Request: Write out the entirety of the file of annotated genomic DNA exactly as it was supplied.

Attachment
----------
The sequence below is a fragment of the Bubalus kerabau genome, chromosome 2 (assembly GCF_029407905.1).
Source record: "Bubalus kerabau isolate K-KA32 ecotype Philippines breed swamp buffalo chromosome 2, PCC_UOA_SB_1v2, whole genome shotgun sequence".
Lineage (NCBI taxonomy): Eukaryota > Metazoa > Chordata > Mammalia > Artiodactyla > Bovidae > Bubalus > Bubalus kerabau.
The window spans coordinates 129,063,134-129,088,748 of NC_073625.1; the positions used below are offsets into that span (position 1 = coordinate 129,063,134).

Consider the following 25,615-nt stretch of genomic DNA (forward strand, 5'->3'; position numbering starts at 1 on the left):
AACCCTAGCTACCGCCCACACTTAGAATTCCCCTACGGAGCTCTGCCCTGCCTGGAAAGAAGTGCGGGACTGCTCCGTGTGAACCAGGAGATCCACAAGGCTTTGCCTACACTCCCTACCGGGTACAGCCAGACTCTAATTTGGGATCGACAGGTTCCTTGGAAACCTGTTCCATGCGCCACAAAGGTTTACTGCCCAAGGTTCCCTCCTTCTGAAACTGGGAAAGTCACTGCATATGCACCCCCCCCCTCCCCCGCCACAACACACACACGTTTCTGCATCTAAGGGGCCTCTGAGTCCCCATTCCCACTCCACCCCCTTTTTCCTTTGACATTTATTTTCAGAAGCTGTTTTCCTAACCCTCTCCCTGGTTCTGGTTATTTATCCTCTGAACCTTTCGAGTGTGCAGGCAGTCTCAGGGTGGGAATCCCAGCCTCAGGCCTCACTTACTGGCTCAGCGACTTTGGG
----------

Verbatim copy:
The sequence below is a fragment of the Bubalus kerabau genome, chromosome 2 (assembly GCF_029407905.1).
Source record: "Bubalus kerabau isolate K-KA32 ecotype Philippines breed swamp buffalo chromosome 2, PCC_UOA_SB_1v2, whole genome shotgun sequence".
Lineage (NCBI taxonomy): Eukaryota > Metazoa > Chordata > Mammalia > Artiodactyla > Bovidae > Bubalus > Bubalus kerabau.
The window spans coordinates 129,063,134-129,088,748 of NC_073625.1; the positions used below are offsets into that span (position 1 = coordinate 129,063,134).

Consider the following 25,615-nt stretch of genomic DNA (forward strand, 5'->3'; position numbering starts at 1 on the left):
AACCCTAGCTACCGCCCACACTTAGAATTCCCCTACGGAGCTCTGCCCTGCCTGGAAAGAAGTGCGGGACTGCTCCGTGTGAACCAGGAGATCCACAAGGCTTTGCCTACACTCCCTACCGGGTACAGCCAGACTCTAATTTGGGATCGACAGGTTCCTTGGAAACCTGTTCCATGCGCCACAAAGGTTTACTGCCCAAGGTTCCCTCCTTCTGAAACTGGGAAAGTCACTGCATATGCACCCCCCCCCTCCCCCGCCACAACACACACACGTTTCTGCATCTAAGGGGCCTCTGAGTCCCCATTCCCACTCCACCCCCTTTTTCCTTTGACATTTATTTTCAGAAGCTGTTTTCCTAACCCTCTCCCTGGTTCTGGTTATTTATCCTCTGAACCTTTCGAGTGTGCAGGCAGTCTCAGGGTGGGAATCCCAGCCTCAGGCCTCACTTACTGGCTCAGCGACTTTGGG